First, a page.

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Lovely Lovejoy!

Well, my previous post was right – it certainly WAS a great night to look for Comet Lovejoy last night! Well, it was from here in Cumbria at least (for a change!): the sky was clear all evening – although it gave us a brief scare around 8pm when some high altitude clouds appeared, and we all thought “Don’t you dare!!!” – and by the time Stella and I made it up to the top of Shap, our preferred comet observing site because it is high, has an uncluttered horizon and not much light pollution, the sky was just fantastically clear, with not a hint of a wisp of cloud anywhere. Unfortunately there was a huuuuuge almost-Full Moon blazing overhead, blindingly-bright, so we knew we would have no chance of seeing Lovejoy with the naked eye s others have done, which was a shame. But hey, you learn to take what you’re given in astronomy (if you don’t you can drive yourself nuts, seriously!) so I set up the camera, and my small, 80mm Celestron Travelscope, and settled down to enjoy Lovejoy!

When we arrived at Shap we found a fellow Eddington Astronomical Society of Kendal member, Simon White, already there, and he had been taking pictures through his telescope for some time already. They looked fantastic on his iPad, and I can’t wait to see them when they’re all processed. s for myself, I was strictly low tech last night, just my DSLR camera on a tripod, and my little refractor, but both performed well and gave me great views of the comet.

In binoculars the comet really was just a classic “out of focus star”, faint against the bright background sky, but it stood out much more clearly with averted vision. Through the refractor the comet was bigger and clearer, but still almost washed out by that big bright Moon…

scope view

…so I spent most of our time there taking photos rather than looking at the comet, as there wasn’t that much to actually see, to be honest.

But my camera – an entry level Canon 1100D DSLR just mounted on a tripod, no star tracker at all – gave me some (I think!) really nice pictures. This is one of the frames, straight out of the camera, no processing (50mm f2,2 4 seconds, 1600 ISO exposure)…

single 50mm frame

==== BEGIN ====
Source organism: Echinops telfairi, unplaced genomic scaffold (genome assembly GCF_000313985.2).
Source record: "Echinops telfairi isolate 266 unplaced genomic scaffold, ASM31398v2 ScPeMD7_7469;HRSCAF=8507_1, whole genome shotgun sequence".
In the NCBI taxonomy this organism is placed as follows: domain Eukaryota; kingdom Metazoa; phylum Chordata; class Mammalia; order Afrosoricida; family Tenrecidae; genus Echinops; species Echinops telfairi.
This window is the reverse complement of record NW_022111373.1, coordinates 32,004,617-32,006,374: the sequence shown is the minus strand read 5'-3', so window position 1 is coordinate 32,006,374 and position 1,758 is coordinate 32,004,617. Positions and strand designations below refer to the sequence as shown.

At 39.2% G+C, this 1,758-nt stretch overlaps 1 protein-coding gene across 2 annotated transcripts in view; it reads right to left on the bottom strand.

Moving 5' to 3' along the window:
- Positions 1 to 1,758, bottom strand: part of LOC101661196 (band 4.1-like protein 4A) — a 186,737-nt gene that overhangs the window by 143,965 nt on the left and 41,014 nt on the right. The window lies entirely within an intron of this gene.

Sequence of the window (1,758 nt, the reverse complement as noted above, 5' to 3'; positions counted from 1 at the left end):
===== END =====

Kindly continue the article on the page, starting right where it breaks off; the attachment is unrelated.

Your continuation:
The comet is that small green blur down in the bottom right. As you can see, it really does just look like an out of focus star. With some processing – again, just of that single image – it looks like this…

single 50mm frame processed

Ah yes, much better! The comet stands out a lot more now, doesn’t it? When processed a little more, that turns into this…

single 50mm frame processed ff ps…and the finished picture…!

single 50mm frame processed f credits

Yes, very pleased with that ­čÖé

Here are some of the other images from last night. Most of these are stacked images.

credits 1



IMG_2480 2fff

Yes, a good night. I’m looking forward to seeing the pictures Simon took, and the pictures another EAS member, Carol Grayson took. She joined us later, and from what I saw just on the back of her camera she got some good shots too.

…and now we have to wait, because the weather forecast for the coming week is *awful*. But in a way that’s okay, because while that Moon is in the way the comet is difficult to see and enjoy anyway. But by next weekend, when the Moon has moved out of the way, and when the comet is higher and at its closest to the Earth it should be an easy naked eye object from a dark site, so I’m sure we’ll be heading up to Shap again. Until then, keep checking back here for more finder charts and observing reports.


2 Responses

  1. […] im ├Ąu├čeren Asteroideng├╝rtel. Auch weitere mondige Beobachtungen von Komet Lovejoy am 3. Januar (mehr und mehr und eine Zeichnung), 2. Januar (mehr), 1. Januar und 31. und 28. Dezember, zwei […]

  2. Saw Lovejoy tonight over here in the US. In my little 70mm scope. Took a friend out to brave the cold with me and it didn’t seem like he was as excited as I was about catching a glimpse but all in all I’d say it was worth the frozen hands to get a look at my first comet!

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